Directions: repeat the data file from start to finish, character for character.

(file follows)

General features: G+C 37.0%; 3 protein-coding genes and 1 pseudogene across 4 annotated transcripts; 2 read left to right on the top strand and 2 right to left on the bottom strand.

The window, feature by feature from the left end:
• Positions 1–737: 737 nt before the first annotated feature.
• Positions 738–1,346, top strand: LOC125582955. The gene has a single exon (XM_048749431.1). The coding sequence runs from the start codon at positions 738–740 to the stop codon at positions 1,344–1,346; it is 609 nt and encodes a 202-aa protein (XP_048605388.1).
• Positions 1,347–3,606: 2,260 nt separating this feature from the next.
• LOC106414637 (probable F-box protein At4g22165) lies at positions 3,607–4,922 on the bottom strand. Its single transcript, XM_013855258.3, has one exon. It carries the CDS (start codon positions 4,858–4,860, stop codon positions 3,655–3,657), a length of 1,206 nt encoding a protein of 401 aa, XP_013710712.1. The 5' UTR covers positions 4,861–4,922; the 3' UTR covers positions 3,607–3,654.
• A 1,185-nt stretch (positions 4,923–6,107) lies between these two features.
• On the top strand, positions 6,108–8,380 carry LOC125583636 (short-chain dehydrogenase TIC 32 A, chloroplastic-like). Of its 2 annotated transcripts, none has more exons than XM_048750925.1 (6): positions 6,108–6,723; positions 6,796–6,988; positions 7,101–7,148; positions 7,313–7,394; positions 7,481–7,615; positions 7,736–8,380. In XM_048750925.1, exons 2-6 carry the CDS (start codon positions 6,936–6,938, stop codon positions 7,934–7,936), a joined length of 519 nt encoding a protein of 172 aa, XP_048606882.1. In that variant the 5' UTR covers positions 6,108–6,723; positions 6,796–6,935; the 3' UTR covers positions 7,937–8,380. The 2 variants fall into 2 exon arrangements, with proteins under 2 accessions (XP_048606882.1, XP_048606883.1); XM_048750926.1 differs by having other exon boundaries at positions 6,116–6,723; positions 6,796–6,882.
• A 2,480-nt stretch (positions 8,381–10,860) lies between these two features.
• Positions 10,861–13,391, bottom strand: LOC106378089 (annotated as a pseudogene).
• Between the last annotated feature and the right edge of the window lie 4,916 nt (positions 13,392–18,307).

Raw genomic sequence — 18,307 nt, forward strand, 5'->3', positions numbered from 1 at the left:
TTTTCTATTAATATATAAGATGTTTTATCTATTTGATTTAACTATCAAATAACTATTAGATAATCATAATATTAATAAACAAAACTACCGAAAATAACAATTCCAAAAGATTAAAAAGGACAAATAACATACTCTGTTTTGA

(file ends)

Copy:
General features: G+C 37.0%; 3 protein-coding genes and 1 pseudogene across 4 annotated transcripts; 2 read left to right on the top strand and 2 right to left on the bottom strand.

The window, feature by feature from the left end:
• Positions 1–737: 737 nt before the first annotated feature.
• Positions 738–1,346, top strand: LOC125582955. The gene has a single exon (XM_048749431.1). The coding sequence runs from the start codon at positions 738–740 to the stop codon at positions 1,344–1,346; it is 609 nt and encodes a 202-aa protein (XP_048605388.1).
• Positions 1,347–3,606: 2,260 nt separating this feature from the next.
• LOC106414637 (probable F-box protein At4g22165) lies at positions 3,607–4,922 on the bottom strand. Its single transcript, XM_013855258.3, has one exon. It carries the CDS (start codon positions 4,858–4,860, stop codon positions 3,655–3,657), a length of 1,206 nt encoding a protein of 401 aa, XP_013710712.1. The 5' UTR covers positions 4,861–4,922; the 3' UTR covers positions 3,607–3,654.
• A 1,185-nt stretch (positions 4,923–6,107) lies between these two features.
• On the top strand, positions 6,108–8,380 carry LOC125583636 (short-chain dehydrogenase TIC 32 A, chloroplastic-like). Of its 2 annotated transcripts, none has more exons than XM_048750925.1 (6): positions 6,108–6,723; positions 6,796–6,988; positions 7,101–7,148; positions 7,313–7,394; positions 7,481–7,615; positions 7,736–8,380. In XM_048750925.1, exons 2-6 carry the CDS (start codon positions 6,936–6,938, stop codon positions 7,934–7,936), a joined length of 519 nt encoding a protein of 172 aa, XP_048606882.1. In that variant the 5' UTR covers positions 6,108–6,723; positions 6,796–6,935; the 3' UTR covers positions 7,937–8,380. The 2 variants fall into 2 exon arrangements, with proteins under 2 accessions (XP_048606882.1, XP_048606883.1); XM_048750926.1 differs by having other exon boundaries at positions 6,116–6,723; positions 6,796–6,882.
• A 2,480-nt stretch (positions 8,381–10,860) lies between these two features.
• Positions 10,861–13,391, bottom strand: LOC106378089 (annotated as a pseudogene).
• Between the last annotated feature and the right edge of the window lie 4,916 nt (positions 13,392–18,307).

Raw genomic sequence — 18,307 nt, forward strand, 5'->3', positions numbered from 1 at the left:
TTTTCTATTAATATATAAGATGTTTTATCTATTTGATTTAACTATCAAATAACTATTAGATAATCATAATATTAATAAACAAAACTACCGAAAATAACAATTCCAAAAGATTAAAAAGGACAAATAACATACTCTGTTTTGA